Tulsa's complex racial history revisited in wake of shootings
The shootings of five black people in Tulsa, Oklahoma over the weekend has left a community in grief. The early reports have simply framed the shooting as a potential hate crime which may have been racially motivated.
Many of the reports about the shooting have identified both of the shooters as white and the victims they gunned down at random were all black. But a number of reports have identified one of the shooters, Jacob England, as Cherokee Indian and in Oklahoma the race dynamic between African-Americans, Native Americans and whites is anything but black and white.
WATCH ‘TODAY SHOW’ COVERAGE OF THE TULSA SHOOTINGS:
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Oklahoma was the destination for much of the migration that took place in the late 19th century. A great deal of the territory was set aside by the federal government for the removal of southeastern Native Americans. Only a few decades later, once oil was found under much of the land, white southerners continuing their migration to the western United States began to remove Native Americans from the region entirely.
“African-Americans and Native Americans were complex actors on the nineteenth-century ‘frontier’ of the North American continent. The presence of some Native Americans as slave owners [in Oklahoma], and some African-Americans as settlers on Indian land, illuminates a more complicated and complete history of United States empire,” Dr. Kendra Field, Assistant Professor of History at the University of California Riversidel told theGrio.
“Within months of Oklahoma statehood [November 16, 1907], the legislature effectively segregated all facilities within the state. One after another, Jim Crow laws were passed to restrict African-Americans from assembling, and to impose segregation in housing, schools, railroad cars, and beyond. Racial violence swelled throughout the 1910s, including frequent lynchings and burnings of African-American men and widespread terrorization of African American communities.”
Field cites David Chang’s The Color of Land, which says: ”[T]he Oklahoma state constitution made a step toward defining the legal meaning of race in Oklahoma…Eager to assuage their worries and to win Indian votes for the ratification of the constitution, Democratic delegate Robert Lee Williams, a white resident of the Choctaw Nation, proposed an amendment. It stated that for the purposes of the constitution, ‘the word or words ‘colored’ or ‘colored race,’ ‘negro’ or ‘negro race,’… shall be construed to apply to all persons of African descent. The term ‘white race’ shall include all other persons.’ In effect, the provision defined Indians as legally white.”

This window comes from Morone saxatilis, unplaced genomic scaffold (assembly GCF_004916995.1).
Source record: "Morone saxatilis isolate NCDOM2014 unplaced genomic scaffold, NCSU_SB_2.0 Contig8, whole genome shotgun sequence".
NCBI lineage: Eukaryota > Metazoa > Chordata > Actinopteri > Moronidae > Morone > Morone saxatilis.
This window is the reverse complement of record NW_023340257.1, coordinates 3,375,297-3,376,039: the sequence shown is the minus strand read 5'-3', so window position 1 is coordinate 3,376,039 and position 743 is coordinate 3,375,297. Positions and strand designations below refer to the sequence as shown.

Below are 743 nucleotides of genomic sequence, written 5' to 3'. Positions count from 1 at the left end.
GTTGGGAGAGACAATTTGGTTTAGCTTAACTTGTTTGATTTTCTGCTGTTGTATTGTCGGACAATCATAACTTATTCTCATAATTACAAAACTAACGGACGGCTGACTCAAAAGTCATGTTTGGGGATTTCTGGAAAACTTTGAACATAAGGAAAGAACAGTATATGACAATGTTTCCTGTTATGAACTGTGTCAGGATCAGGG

During this same period, in the first couple of decades after statehood, African-Americans that moved to Tulsa and surrounding areas had access to land and were doing very well economically.
Commonly referred to as “Black Wall Street” the Greenwood area of Tulsa was home to many successful African-American businessmen, some who were worth millions of dollars. Founded by O.W. Gurley, “Black Wall Street” was an amazing symbol of black wealth and success until 1921, when it became the site of lynching and violence.
What was once a symbol of opportunity for African-Americans, became the site of racialized violence and brutality. This unconscionable abuse of black Americans can be viewed through a prism that is much more complex than simply black versus white.
It’s under this historical context that the Tulsa shootings can be re-framed not as a run of the mill hate crime with white shooters targeting blacks. In Tulsa, Oklahoma the historic complexities in the relationship between Native Americans and whites versus African-Americans goes all the way back to the founding of the state.
The 1921 race riots and bombing of “Black Wall Street” fall into that complex narrative as a moment where any flicker of black success was stamped out quickly. While Jacob England’s possible revenge fantasy for the death of his father at the hands of an African-American is a relevant detail about this story, England’s Native American heritage and Oklahoma’s complicated racial history should not be ignored.
Follow Zerlina Maxwell on Twitter at @zerlinamaxwell